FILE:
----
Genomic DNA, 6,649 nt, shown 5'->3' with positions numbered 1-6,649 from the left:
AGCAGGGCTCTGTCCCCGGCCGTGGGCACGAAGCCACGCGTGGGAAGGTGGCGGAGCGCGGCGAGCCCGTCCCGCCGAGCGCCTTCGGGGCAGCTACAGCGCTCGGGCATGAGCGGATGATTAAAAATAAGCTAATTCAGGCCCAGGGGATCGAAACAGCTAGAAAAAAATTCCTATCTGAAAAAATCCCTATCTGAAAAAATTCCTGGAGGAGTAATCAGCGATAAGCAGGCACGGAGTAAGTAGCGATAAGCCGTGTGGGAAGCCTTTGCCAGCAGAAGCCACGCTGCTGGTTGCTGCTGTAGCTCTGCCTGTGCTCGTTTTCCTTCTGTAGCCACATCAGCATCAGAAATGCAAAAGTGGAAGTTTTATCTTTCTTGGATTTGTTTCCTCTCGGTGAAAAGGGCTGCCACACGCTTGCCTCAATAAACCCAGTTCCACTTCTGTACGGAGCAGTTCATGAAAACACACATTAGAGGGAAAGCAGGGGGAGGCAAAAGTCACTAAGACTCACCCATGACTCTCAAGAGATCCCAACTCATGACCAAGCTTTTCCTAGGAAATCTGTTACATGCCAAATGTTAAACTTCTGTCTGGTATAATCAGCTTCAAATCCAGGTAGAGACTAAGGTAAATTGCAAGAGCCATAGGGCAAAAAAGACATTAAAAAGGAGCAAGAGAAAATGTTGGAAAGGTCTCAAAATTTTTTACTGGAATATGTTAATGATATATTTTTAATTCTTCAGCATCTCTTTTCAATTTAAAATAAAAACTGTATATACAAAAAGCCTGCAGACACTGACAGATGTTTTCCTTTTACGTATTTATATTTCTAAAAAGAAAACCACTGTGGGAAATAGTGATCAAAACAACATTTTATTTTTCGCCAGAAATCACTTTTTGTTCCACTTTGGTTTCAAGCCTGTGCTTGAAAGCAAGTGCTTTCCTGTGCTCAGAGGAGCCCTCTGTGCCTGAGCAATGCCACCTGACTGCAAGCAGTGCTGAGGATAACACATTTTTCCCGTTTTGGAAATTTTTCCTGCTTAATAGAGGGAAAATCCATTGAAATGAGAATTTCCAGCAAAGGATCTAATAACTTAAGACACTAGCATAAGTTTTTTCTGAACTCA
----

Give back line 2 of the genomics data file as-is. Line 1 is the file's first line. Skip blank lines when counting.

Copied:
AGCAGGGCTCTGTCCCCGGCCGTGGGCACGAAGCCACGCGTGGGAAGGTGGCGGAGCGCGGCGAGCCCGTCCCGCCGAGCGCCTTCGGGGCAGCTACAGCGCTCGGGCATGAGCGGATGATTAAAAATAAGCTAATTCAGGCCCAGGGGATCGAAACAGCTAGAAAAAAATTCCTATCTGAAAAAATCCCTATCTGAAAAAATTCCTGGAGGAGTAATCAGCGATAAGCAGGCACGGAGTAAGTAGCGATAAGCCGTGTGGGAAGCCTTTGCCAGCAGAAGCCACGCTGCTGGTTGCTGCTGTAGCTCTGCCTGTGCTCGTTTTCCTTCTGTAGCCACATCAGCATCAGAAATGCAAAAGTGGAAGTTTTATCTTTCTTGGATTTGTTTCCTCTCGGTGAAAAGGGCTGCCACACGCTTGCCTCAATAAACCCAGTTCCACTTCTGTACGGAGCAGTTCATGAAAACACACATTAGAGGGAAAGCAGGGGGAGGCAAAAGTCACTAAGACTCACCCATGACTCTCAAGAGATCCCAACTCATGACCAAGCTTTTCCTAGGAAATCTGTTACATGCCAAATGTTAAACTTCTGTCTGGTATAATCAGCTTCAAATCCAGGTAGAGACTAAGGTAAATTGCAAGAGCCATAGGGCAAAAAAGACATTAAAAAGGAGCAAGAGAAAATGTTGGAAAGGTCTCAAAATTTTTTACTGGAATATGTTAATGATATATTTTTAATTCTTCAGCATCTCTTTTCAATTTAAAATAAAAACTGTATATACAAAAAGCCTGCAGACACTGACAGATGTTTTCCTTTTACGTATTTATATTTCTAAAAAGAAAACCACTGTGGGAAATAGTGATCAAAACAACATTTTATTTTTCGCCAGAAATCACTTTTTGTTCCACTTTGGTTTCAAGCCTGTGCTTGAAAGCAAGTGCTTTCCTGTGCTCAGAGGAGCCCTCTGTGCCTGAGCAATGCCACCTGACTGCAAGCAGTGCTGAGGATAACACATTTTTCCCGTTTTGGAAATTTTTCCTGCTTAATAGAGGGAAAATCCATTGAAATGAGAATTTCCAGCAAAGGATCTAATAACTTAAGACACTAGCATAAGTTTTTTCTGAACTCA